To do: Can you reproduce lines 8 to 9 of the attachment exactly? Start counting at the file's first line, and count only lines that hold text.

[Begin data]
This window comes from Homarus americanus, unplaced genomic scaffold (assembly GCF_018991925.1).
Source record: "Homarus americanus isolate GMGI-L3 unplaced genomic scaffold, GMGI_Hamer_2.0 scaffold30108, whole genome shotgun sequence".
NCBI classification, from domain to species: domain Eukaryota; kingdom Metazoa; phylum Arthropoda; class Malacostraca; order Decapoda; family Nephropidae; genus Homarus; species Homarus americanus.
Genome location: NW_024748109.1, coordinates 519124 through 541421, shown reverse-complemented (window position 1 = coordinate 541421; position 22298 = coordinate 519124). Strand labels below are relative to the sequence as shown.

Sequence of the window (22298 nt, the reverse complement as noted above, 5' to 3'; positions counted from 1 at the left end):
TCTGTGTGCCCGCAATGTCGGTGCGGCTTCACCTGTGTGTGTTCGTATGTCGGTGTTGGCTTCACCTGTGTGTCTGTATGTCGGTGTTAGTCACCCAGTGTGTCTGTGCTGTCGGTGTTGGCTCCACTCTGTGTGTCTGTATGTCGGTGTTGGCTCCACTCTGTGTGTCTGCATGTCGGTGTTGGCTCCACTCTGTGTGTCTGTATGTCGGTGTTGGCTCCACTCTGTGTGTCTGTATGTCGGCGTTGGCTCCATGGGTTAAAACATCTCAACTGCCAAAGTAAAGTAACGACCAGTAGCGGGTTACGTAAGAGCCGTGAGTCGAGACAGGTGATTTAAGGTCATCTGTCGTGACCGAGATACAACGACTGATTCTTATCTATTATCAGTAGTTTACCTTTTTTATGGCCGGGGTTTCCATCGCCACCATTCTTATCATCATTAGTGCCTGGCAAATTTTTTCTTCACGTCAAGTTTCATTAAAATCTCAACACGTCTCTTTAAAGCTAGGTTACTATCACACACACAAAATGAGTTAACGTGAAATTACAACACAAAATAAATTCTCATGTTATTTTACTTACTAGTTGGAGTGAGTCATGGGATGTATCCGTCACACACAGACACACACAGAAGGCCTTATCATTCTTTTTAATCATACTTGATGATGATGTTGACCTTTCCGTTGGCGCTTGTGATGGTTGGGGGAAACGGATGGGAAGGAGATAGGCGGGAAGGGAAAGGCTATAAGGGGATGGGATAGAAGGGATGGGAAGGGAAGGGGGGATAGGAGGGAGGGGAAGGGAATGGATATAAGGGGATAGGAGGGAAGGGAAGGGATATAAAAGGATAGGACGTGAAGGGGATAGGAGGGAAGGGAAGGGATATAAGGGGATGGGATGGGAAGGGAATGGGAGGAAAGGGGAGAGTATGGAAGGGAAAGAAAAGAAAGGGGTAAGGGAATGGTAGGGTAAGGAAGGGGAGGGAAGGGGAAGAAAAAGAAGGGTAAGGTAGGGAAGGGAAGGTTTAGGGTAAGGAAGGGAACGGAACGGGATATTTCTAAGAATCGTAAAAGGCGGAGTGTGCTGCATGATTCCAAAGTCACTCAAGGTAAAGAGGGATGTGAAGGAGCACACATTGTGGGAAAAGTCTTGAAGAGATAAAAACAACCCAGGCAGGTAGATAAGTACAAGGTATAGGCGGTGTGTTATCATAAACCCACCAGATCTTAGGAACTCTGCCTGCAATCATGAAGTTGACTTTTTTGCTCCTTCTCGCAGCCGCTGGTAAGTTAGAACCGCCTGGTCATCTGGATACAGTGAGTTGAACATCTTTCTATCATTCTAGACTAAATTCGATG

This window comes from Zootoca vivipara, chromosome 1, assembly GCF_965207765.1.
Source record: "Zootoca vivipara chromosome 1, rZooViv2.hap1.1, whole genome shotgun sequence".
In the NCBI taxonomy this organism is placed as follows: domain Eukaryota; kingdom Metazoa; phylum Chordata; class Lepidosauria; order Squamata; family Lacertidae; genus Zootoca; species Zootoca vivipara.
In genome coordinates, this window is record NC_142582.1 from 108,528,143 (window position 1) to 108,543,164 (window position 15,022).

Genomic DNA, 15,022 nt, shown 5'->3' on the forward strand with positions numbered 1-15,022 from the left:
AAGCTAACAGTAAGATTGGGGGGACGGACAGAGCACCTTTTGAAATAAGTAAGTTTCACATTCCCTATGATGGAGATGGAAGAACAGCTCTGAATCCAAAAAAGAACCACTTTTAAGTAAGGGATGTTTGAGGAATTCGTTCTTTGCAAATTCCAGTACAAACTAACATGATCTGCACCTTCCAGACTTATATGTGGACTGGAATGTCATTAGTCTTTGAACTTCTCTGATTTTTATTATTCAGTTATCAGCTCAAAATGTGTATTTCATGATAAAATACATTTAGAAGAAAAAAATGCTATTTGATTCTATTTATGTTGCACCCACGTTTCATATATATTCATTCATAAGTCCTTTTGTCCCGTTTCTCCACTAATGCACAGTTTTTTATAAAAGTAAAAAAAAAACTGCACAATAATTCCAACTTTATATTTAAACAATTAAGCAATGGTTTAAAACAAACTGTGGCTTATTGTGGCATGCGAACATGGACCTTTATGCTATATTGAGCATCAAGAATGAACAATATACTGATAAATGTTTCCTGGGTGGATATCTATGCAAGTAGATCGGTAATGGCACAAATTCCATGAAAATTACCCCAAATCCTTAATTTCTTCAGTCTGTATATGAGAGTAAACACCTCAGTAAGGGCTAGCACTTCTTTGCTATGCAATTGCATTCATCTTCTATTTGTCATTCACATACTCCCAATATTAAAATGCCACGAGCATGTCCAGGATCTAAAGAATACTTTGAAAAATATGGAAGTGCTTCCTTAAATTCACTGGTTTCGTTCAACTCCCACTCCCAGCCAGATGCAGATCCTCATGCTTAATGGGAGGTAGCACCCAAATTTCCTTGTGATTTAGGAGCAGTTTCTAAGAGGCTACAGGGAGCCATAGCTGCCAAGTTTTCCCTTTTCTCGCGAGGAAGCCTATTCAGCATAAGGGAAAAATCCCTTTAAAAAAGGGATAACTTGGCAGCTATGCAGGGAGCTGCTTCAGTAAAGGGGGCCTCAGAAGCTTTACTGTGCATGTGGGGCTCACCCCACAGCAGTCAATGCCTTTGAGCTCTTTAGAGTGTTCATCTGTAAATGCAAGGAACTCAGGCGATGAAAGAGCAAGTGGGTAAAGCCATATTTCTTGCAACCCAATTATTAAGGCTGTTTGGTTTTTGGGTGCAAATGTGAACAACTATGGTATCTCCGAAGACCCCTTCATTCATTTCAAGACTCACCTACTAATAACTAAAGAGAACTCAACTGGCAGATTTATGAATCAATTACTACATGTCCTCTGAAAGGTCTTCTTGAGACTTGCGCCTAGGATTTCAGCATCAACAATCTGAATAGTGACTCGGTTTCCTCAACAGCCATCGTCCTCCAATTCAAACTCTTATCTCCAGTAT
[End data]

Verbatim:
Source record: "Zootoca vivipara chromosome 1, rZooViv2.hap1.1, whole genome shotgun sequence".
In the NCBI taxonomy this organism is placed as follows: domain Eukaryota; kingdom Metazoa; phylum Chordata; class Lepidosauria; order Squamata; family Lacertidae; genus Zootoca; species Zootoca vivipara.